Defendant City of Olathe has filed a motion to dismiss on two grounds. First, the City of Olathe claims that it is not liable for damages under Counts 1 through 3 of plaintiff's amended complaint due to the recent enactment of the Local Government Antitrust Act of 1984, Public Law 98-544, House Conf. Report No. 98-1158, U.S. Code Cong. Admin.News 1984, 4602. This Act immunizes local governments from judgment for damages on actions claiming violations of federal antitrust law and also prohibits awards of attorneys' fees in such cases. Plaintiff, in its memorandum in opposition to defendant's motion to dismiss, does concede that the defendant City is immunized with respect to any damages plaintiff may have suffered after the effective date of the act. Plaintiff contends, however, that the act does not immunize municipal bodies from injunctive relief under the antitrust laws.

The second basis upon which the City of Olathe bases its motion to dismiss is that injunctive relief would not be available against the City based on the Eighth Circuit's decision in Rosebrough Monument Co. v. Memorial Park Cemetery, 736 F.2d 441 (8th Cir. 1984). In that case, the court found that cemeteries may set reasonable guidelines for the installation of memorials by outside monument companies. The defendant City of Olathe states that it reviewed the perimeters of the Rosebrough decision and adopted rules and regulations which permit outside monument companies to install the standard grade memorials or markers in Olathe Memorial Cemetery. Defendant City of Olathe contends that these rules and regulations are in complete compliance with both the letter and the spirit of the court's ruling, and therefore the court should rule as a matter of law that no antitrust violation is present in connection with this operation of Olathe Memorial Cemetery. Thus, the City of Olathe contends that no injunctive relief can be rendered against said defendant.

After a review of both plaintiff's and defendants' memoranda, the court finds that a ruling on the merits of defendant City of Olathe's defense is not appropriate at this time. The court finds that under the standards established by the court in determining motions to dismiss, the defendant City of Olathe has not proved that plaintiff can establish no facts upon which to state a claim for relief. The court does find, however, that any claim against the City of Olathe for damages or attorneys' fees should be stricken. The court further finds that defendant City of Olathe's motion to dismiss or strike all claims for injunctive relief against it should be denied.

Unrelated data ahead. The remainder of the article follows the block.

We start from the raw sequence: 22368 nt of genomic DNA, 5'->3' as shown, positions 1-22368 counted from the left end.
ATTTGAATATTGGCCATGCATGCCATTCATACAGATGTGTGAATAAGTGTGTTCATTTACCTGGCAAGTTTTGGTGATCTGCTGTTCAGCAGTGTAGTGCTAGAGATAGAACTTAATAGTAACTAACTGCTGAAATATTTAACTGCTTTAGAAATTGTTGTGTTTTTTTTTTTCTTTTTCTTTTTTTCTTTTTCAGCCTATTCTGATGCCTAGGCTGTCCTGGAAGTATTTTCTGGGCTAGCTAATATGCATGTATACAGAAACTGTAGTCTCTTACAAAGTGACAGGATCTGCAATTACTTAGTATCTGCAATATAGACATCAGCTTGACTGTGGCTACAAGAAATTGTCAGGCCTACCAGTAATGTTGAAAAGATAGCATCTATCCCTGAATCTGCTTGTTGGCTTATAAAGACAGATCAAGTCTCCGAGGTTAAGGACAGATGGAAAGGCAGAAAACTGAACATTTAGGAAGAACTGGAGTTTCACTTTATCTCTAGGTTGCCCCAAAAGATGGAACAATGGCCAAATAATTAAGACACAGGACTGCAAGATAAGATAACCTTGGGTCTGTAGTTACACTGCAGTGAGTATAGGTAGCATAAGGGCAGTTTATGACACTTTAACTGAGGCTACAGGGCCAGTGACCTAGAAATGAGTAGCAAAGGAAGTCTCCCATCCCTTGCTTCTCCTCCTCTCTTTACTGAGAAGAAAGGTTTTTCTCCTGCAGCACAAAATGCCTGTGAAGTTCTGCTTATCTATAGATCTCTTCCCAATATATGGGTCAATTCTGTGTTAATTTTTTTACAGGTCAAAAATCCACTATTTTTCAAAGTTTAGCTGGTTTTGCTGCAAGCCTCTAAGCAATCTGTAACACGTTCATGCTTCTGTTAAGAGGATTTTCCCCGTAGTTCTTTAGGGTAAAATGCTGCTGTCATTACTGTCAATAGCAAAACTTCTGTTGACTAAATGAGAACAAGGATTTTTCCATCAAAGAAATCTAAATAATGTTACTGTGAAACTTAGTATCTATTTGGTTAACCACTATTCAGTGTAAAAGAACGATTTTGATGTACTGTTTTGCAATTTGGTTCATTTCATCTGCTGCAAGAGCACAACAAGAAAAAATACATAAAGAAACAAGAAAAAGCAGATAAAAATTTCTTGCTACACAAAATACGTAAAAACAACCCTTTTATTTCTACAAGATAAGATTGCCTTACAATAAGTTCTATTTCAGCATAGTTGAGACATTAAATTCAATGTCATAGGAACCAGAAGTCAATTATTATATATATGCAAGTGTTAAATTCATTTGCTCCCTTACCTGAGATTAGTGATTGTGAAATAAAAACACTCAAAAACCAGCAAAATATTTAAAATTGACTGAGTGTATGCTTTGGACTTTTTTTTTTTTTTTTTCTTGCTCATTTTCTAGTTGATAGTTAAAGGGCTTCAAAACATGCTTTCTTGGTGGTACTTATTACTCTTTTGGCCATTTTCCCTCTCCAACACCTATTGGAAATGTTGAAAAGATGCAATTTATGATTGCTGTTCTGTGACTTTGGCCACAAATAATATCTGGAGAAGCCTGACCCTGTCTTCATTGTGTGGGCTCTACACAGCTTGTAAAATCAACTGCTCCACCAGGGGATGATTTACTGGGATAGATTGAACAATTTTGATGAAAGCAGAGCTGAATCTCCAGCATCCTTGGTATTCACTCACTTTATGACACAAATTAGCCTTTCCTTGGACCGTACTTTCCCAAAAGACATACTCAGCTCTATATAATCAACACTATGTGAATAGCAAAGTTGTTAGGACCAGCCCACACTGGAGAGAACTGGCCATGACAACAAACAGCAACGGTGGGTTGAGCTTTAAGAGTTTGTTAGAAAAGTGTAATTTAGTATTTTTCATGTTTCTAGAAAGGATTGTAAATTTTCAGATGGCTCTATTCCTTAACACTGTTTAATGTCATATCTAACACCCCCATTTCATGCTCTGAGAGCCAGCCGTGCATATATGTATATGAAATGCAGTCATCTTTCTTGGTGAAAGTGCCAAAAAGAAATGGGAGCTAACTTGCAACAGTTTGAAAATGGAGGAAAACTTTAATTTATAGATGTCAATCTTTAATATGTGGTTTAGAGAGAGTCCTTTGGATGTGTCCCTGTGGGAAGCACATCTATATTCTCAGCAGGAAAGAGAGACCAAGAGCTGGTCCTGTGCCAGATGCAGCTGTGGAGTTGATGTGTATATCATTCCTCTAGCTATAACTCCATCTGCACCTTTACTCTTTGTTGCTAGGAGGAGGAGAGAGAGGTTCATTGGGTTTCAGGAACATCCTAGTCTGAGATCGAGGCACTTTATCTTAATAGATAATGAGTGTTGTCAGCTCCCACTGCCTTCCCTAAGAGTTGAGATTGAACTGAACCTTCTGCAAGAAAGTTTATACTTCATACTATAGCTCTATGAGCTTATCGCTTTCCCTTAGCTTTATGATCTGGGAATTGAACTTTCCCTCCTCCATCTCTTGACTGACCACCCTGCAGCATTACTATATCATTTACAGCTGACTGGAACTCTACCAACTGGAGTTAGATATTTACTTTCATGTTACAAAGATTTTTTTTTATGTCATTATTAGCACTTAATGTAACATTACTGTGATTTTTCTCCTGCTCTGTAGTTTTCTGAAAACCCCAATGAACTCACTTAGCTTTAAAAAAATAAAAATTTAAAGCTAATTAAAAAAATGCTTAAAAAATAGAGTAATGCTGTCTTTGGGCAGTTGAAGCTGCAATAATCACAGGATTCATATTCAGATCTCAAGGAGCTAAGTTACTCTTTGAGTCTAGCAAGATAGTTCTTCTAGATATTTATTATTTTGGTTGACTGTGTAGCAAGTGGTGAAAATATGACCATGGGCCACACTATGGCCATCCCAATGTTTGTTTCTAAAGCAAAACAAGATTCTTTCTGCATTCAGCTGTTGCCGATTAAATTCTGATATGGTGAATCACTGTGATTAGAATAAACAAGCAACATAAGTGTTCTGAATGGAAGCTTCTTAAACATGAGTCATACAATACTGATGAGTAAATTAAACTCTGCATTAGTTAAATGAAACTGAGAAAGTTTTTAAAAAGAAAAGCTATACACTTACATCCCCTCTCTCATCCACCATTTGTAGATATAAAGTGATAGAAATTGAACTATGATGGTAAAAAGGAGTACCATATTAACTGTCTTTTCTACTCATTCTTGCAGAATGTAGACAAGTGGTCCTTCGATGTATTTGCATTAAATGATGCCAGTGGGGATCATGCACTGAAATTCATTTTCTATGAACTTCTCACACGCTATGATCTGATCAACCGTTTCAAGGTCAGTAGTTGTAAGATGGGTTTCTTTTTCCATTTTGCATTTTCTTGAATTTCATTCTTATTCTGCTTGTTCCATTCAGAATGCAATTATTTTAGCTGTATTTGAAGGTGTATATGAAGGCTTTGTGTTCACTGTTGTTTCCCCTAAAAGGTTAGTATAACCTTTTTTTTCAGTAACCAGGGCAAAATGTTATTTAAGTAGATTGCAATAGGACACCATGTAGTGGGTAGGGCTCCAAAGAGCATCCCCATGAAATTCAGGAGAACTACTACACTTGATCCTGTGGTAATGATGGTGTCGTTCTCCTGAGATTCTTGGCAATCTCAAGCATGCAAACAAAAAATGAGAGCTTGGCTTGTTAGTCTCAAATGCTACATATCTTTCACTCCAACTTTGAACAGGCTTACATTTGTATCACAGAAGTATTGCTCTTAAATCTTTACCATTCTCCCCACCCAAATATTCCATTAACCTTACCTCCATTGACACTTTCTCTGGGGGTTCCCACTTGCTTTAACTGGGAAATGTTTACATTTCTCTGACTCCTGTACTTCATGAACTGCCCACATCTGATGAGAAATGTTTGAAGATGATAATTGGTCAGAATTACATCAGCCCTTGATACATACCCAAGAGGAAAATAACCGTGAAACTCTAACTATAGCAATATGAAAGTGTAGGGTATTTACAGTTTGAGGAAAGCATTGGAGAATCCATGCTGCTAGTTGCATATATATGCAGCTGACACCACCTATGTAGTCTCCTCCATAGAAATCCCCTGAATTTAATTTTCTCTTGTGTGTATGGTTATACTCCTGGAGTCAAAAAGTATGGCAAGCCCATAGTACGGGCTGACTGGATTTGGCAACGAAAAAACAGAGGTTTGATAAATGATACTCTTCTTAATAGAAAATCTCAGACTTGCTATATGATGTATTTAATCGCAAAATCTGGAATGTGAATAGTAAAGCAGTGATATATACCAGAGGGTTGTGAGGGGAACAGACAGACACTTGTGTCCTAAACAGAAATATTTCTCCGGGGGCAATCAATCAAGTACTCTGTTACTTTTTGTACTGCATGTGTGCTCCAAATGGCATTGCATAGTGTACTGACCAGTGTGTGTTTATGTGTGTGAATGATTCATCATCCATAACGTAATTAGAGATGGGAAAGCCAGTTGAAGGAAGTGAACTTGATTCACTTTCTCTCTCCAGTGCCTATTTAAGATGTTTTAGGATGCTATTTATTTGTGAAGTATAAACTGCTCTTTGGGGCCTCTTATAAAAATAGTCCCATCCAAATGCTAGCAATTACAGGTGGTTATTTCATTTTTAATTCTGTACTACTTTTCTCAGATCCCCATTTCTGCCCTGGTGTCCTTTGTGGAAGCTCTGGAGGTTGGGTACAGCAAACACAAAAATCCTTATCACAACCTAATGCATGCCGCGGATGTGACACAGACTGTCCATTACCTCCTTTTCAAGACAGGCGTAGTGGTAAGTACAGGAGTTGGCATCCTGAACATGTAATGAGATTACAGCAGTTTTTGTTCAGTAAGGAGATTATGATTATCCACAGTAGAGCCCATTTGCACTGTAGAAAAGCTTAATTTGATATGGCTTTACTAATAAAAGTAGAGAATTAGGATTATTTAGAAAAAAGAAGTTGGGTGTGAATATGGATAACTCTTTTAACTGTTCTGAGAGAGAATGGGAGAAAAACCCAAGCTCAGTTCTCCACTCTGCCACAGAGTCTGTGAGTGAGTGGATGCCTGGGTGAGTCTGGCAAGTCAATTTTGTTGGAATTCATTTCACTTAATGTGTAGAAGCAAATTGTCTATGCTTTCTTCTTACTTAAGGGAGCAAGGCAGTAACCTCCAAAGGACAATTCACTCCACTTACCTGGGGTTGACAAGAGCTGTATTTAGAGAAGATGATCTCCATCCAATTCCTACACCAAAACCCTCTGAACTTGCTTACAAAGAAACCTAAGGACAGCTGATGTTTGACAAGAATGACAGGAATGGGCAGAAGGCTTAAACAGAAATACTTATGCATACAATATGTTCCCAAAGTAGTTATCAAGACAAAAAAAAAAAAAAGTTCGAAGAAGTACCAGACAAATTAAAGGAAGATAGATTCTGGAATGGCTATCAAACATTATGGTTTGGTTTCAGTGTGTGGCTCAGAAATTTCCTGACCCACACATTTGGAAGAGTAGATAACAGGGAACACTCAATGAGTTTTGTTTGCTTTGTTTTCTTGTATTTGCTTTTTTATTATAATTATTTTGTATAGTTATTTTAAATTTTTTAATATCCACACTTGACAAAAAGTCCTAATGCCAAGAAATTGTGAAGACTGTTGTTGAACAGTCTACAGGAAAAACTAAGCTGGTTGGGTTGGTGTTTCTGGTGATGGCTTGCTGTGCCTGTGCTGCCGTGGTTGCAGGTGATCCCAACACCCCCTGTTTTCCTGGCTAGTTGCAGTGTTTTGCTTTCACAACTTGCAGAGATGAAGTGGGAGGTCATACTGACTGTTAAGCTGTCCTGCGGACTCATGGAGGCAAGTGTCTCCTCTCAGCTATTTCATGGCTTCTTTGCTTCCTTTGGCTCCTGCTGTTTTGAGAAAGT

B. Count 1 Of Plaintiff's Amended Complaint

Count 1 of plaintiff's amended complaint alleges a horizontal conspiracy in violation of § 1 of the Sherman Act against all defendants except defendant Jas. H. Matthews Company. Plaintiff specifically alleges a tying arrangement under § 1 of the Sherman Act ( 15 U.S.C. § 1). As stated in the court's order dated June 28, 1985, to plead a per se illegal tying arrangement three essential elements must be alleged: (1) a tying-in between two distinct products or services; (2) sufficient economic power in the tying product market to impose significant restrictions in the tied product; and (3) an effect on a non-insubstantial volume of commerce in the tied product market. Robert's Waikiki U-Drive, Inc. v. Budget Rent-A-Car, 732 F.2d 1403, 1407 (9th Cir. 1984).

In its order dated June 28, 1985, the court previously found that plaintiff had failed to allege sufficient allegations of forcing and market power in its original complaint. The court finds that paragraph 24(i) of plaintiff's amended complaint alleges that defendants inter approximately seventy to seventy-five percent (70-75%) of all interments and control seventy to seventy-five percent (70-75%) of all memorials and markers and installation services. The court finds, however, that this allegation alone does not correct the defect of failing to allege control over cemetery plots in plaintiff's original complaint. The insufficiency of plaintiff's amended complaint with regard to its burden of alleging sufficient economic power in the tying market is glaring in light of the court's dismissal of twelve defendants for improper venue. The court finds absolutely no allegations in plaintiff's amended complaint which even infer that the remaining defendants have any type of economic power in the tying product market to impose the restrictions on the tied product as alleged in the amended complaint.

In addition, the court finds that plaintiff has not sufficiently alleged that consumers have lacked a choice of competitors or types of memorials. See Jefferson Parish Hospital Dist. No. 2 v. Hyde, 466 U.S. 2, 11-12, 104 S.Ct. 1551, 1558, 80 L.Ed.2d 2 (1984). Plaintiff did not amend its complaint to allege any additional facts as to the type of memorials sold, the prices charged or the effect defendants' control has on the tied product market. Thus, the court finds that plaintiff has not sufficiently stated a cause of action for a per se illegal tying arrangement.